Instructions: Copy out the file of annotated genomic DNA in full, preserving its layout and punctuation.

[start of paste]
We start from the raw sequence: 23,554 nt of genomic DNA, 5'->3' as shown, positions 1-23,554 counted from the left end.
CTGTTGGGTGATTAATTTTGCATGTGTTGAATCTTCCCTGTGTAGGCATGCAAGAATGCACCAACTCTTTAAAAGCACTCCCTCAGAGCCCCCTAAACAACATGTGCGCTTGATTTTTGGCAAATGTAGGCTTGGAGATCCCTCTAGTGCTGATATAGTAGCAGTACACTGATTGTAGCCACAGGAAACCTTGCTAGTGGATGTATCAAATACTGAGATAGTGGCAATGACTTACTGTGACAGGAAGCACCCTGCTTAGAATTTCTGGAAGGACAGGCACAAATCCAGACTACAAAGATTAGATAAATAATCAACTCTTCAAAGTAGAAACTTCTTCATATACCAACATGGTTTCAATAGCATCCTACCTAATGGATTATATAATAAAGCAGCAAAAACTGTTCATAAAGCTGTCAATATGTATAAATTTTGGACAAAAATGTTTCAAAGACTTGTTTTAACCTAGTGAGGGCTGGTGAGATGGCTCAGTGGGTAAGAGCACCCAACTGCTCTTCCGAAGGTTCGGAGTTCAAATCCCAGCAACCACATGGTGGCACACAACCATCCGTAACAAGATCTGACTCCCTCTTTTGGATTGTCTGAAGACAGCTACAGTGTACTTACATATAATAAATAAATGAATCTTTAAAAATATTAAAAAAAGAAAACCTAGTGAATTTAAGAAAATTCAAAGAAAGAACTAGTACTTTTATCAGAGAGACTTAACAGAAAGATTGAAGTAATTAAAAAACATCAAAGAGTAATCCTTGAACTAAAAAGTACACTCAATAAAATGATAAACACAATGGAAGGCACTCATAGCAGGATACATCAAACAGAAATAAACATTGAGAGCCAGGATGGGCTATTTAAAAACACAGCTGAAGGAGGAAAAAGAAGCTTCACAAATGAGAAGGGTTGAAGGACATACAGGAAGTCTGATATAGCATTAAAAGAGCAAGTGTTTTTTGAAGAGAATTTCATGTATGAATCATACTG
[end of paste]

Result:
We start from the raw sequence: 23,554 nt of genomic DNA, 5'->3' as shown, positions 1-23,554 counted from the left end.
CTGTTGGGTGATTAATTTTGCATGTGTTGAATCTTCCCTGTGTAGGCATGCAAGAATGCACCAACTCTTTAAAAGCACTCCCTCAGAGCCCCCTAAACAACATGTGCGCTTGATTTTTGGCAAATGTAGGCTTGGAGATCCCTCTAGTGCTGATATAGTAGCAGTACACTGATTGTAGCCACAGGAAACCTTGCTAGTGGATGTATCAAATACTGAGATAGTGGCAATGACTTACTGTGACAGGAAGCACCCTGCTTAGAATTTCTGGAAGGACAGGCACAAATCCAGACTACAAAGATTAGATAAATAATCAACTCTTCAAAGTAGAAACTTCTTCATATACCAACATGGTTTCAATAGCATCCTACCTAATGGATTATATAATAAAGCAGCAAAAACTGTTCATAAAGCTGTCAATATGTATAAATTTTGGACAAAAATGTTTCAAAGACTTGTTTTAACCTAGTGAGGGCTGGTGAGATGGCTCAGTGGGTAAGAGCACCCAACTGCTCTTCCGAAGGTTCGGAGTTCAAATCCCAGCAACCACATGGTGGCACACAACCATCCGTAACAAGATCTGACTCCCTCTTTTGGATTGTCTGAAGACAGCTACAGTGTACTTACATATAATAAATAAATGAATCTTTAAAAATATTAAAAAAAGAAAACCTAGTGAATTTAAGAAAATTCAAAGAAAGAACTAGTACTTTTATCAGAGAGACTTAACAGAAAGATTGAAGTAATTAAAAAACATCAAAGAGTAATCCTTGAACTAAAAAGTACACTCAATAAAATGATAAACACAATGGAAGGCACTCATAGCAGGATACATCAAACAGAAATAAACATTGAGAGCCAGGATGGGCTATTTAAAAACACAGCTGAAGGAGGAAAAAGAAGCTTCACAAATGAGAAGGGTTGAAGGACATACAGGAAGTCTGATATAGCATTAAAAGAGCAAGTGTTTTTTGAAGAGAATTTCATGTATGAATCATACTG